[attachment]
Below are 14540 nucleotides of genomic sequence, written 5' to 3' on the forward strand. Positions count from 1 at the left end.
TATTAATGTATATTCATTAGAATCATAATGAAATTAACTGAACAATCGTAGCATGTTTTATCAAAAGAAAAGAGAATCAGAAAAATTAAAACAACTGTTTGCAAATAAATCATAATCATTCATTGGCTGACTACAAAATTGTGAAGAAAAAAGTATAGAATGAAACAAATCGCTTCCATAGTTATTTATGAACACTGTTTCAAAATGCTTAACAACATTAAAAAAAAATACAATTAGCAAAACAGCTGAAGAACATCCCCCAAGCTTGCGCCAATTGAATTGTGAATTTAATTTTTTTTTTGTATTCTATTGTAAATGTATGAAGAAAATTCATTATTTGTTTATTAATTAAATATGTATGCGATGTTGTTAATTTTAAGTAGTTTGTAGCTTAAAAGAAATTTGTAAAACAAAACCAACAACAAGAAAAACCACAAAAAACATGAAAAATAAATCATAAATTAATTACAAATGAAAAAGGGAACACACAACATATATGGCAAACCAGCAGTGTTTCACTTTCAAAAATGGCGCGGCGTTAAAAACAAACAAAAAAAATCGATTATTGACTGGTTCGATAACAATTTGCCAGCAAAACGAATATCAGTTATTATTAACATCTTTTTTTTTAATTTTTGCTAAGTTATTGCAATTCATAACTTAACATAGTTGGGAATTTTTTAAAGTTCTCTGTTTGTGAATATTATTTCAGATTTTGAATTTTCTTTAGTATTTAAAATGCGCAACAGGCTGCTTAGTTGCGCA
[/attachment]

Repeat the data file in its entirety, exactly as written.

Below are 14540 nucleotides of genomic sequence, written 5' to 3' on the forward strand. Positions count from 1 at the left end.
TATTAATGTATATTCATTAGAATCATAATGAAATTAACTGAACAATCGTAGCATGTTTTATCAAAAGAAAAGAGAATCAGAAAAATTAAAACAACTGTTTGCAAATAAATCATAATCATTCATTGGCTGACTACAAAATTGTGAAGAAAAAAGTATAGAATGAAACAAATCGCTTCCATAGTTATTTATGAACACTGTTTCAAAATGCTTAACAACATTAAAAAAAAATACAATTAGCAAAACAGCTGAAGAACATCCCCCAAGCTTGCGCCAATTGAATTGTGAATTTAATTTTTTTTTTGTATTCTATTGTAAATGTATGAAGAAAATTCATTATTTGTTTATTAATTAAATATGTATGCGATGTTGTTAATTTTAAGTAGTTTGTAGCTTAAAAGAAATTTGTAAAACAAAACCAACAACAAGAAAAACCACAAAAAACATGAAAAATAAATCATAAATTAATTACAAATGAAAAAGGGAACACACAACATATATGGCAAACCAGCAGTGTTTCACTTTCAAAAATGGCGCGGCGTTAAAAACAAACAAAAAAAATCGATTATTGACTGGTTCGATAACAATTTGCCAGCAAAACGAATATCAGTTATTATTAACATCTTTTTTTTTAATTTTTGCTAAGTTATTGCAATTCATAACTTAACATAGTTGGGAATTTTTTAAAGTTCTCTGTTTGTGAATATTATTTCAGATTTTGAATTTTCTTTAGTATTTAAAATGCGCAACAGGCTGCTTAGTTGCGCA